Once again, I’ve got the data on member participation in NRA elections. Unlike attendance, these stats aren’t record breaking – not the lowest, not the highest. Just about average.
In terms of total votes cast, 5.67% of eligible voters who received ballots returned them. That’s on par with previous years, as you can see in the chart. The lowest vote participation I’ve ever documented in 2006 was 5.12%, and the highest was the 2016 regular board election at 7.76%.
Of course, there’s also the context to consider of how many ballots went out. As we add more voting members to NRA’s member roster, it becomes harder for any one board member to reach individual voters who may feel inspired to vote after meeting with them or learning more about them. This is the record number of ballots mailed based on my data – 199,245 more than last year. That means more life members and members who have stuck with the organization for at least 5 consecutive years.
Of course, these charts just look at ballots returned. Of the ballots mailed back, 3.98% were invalid for a variety of reasons. This is up a bit from the last few years, but down substantially from 2013. Unfortunately, they stopped separating out my favorite invalid statistic – ballots from previous years. Who has these and remembers to send them in during the exact voting period the next year?? Last year, it was 24 people.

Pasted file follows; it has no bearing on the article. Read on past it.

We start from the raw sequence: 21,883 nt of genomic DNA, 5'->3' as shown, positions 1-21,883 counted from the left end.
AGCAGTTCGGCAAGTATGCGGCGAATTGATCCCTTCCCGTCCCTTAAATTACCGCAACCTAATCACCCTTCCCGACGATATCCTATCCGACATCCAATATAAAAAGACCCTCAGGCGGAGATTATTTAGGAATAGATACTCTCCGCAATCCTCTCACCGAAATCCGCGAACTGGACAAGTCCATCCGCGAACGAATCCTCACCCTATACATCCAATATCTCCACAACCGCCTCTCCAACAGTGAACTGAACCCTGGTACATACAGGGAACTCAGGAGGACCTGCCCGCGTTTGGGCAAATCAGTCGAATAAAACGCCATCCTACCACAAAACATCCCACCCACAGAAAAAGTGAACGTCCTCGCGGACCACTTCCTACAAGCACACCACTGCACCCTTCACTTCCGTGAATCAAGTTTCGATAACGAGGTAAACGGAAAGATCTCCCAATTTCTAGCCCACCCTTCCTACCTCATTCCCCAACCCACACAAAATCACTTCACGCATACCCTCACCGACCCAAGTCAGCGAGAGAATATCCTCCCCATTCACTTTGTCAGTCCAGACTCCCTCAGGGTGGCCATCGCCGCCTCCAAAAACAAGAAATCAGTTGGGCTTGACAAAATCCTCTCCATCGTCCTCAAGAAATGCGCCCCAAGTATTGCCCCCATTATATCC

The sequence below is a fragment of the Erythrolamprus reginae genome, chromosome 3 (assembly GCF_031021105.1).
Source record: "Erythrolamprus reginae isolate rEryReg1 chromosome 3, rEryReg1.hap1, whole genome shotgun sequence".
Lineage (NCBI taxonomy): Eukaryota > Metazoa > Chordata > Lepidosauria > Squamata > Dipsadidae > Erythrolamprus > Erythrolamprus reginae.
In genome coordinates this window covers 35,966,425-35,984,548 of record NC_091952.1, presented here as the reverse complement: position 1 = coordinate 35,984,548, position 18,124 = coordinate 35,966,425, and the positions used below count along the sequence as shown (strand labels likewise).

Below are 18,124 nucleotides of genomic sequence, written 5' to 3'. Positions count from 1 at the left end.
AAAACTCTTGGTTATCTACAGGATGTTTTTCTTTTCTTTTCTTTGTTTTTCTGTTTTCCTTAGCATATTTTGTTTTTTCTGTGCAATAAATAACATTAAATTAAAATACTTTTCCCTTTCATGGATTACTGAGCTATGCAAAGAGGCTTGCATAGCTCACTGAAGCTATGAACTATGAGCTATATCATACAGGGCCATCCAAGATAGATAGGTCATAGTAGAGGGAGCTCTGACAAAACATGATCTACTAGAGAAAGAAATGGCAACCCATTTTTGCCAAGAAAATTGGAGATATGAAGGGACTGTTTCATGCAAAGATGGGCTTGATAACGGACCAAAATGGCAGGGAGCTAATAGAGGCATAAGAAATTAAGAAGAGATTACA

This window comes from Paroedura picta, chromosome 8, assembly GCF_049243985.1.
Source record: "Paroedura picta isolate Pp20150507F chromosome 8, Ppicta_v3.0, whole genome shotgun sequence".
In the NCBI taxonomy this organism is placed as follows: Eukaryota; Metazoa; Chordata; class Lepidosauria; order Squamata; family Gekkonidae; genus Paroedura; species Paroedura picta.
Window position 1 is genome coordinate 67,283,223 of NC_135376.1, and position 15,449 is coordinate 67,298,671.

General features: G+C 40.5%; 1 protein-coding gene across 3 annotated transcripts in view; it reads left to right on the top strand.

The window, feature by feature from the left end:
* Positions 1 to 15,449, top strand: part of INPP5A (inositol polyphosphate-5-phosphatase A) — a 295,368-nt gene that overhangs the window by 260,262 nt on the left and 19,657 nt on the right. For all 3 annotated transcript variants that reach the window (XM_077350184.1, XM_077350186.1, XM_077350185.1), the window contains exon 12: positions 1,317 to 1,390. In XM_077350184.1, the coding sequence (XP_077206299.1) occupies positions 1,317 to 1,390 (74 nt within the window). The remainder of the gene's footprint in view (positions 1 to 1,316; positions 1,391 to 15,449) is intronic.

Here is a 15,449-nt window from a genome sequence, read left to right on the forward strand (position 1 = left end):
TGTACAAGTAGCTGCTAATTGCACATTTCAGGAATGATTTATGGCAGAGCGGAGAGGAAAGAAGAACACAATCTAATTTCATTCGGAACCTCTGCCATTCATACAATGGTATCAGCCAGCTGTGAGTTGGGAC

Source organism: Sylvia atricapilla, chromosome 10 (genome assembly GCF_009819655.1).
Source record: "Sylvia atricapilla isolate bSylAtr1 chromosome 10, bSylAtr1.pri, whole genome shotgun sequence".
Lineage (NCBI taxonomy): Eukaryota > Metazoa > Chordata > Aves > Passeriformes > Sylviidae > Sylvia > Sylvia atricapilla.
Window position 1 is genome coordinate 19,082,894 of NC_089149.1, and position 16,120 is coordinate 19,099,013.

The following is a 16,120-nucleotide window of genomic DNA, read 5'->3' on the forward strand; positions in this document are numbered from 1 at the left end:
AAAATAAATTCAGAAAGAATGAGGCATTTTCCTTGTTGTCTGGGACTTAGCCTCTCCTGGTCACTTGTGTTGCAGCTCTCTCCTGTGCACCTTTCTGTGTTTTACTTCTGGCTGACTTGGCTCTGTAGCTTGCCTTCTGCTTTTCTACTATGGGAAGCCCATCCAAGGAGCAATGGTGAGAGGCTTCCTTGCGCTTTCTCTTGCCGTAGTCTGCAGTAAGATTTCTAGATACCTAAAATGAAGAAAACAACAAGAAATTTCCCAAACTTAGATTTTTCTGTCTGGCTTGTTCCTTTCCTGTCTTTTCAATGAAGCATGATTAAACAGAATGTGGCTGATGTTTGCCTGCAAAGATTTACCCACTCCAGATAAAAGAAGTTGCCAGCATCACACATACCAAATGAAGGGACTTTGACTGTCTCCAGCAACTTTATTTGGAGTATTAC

At first glance, I thought that people may be voting for fewer than 25 candidates, as the top vote getter this year (Ronnie Barrett) was only on 71.7% of valid ballots. That’s the lowest percentage I’ve recorded. The previous low was 2015 at 76.52%, so the same cycle of candidates. Most of the other lows I’ve recorded have also been during this same cycle of 3 year terms, so I think it’s just the lack of a really huge celebrity that spreads out votes more. (That’s not a bad thing!)
For the “last winner,” the lowest vote getter to still get a seat on the board, there were some interesting observations. The last winner was on just over half of the ballots – 54.46%. That’s not the lowest percentage I’ve seen, but the 2nd lowest and definitely close. What is more interesting is that those who did not win seats were much farther behind the pack than I’ve ever documented before. In my years of data, the top person who still lost is usually just under 1,000 votes away from the person above. This year, that gap was huge at a difference of more than 3,000 votes. So those who didn’t make it on the board this year were much farther behind as a group than they have been in at least a decade.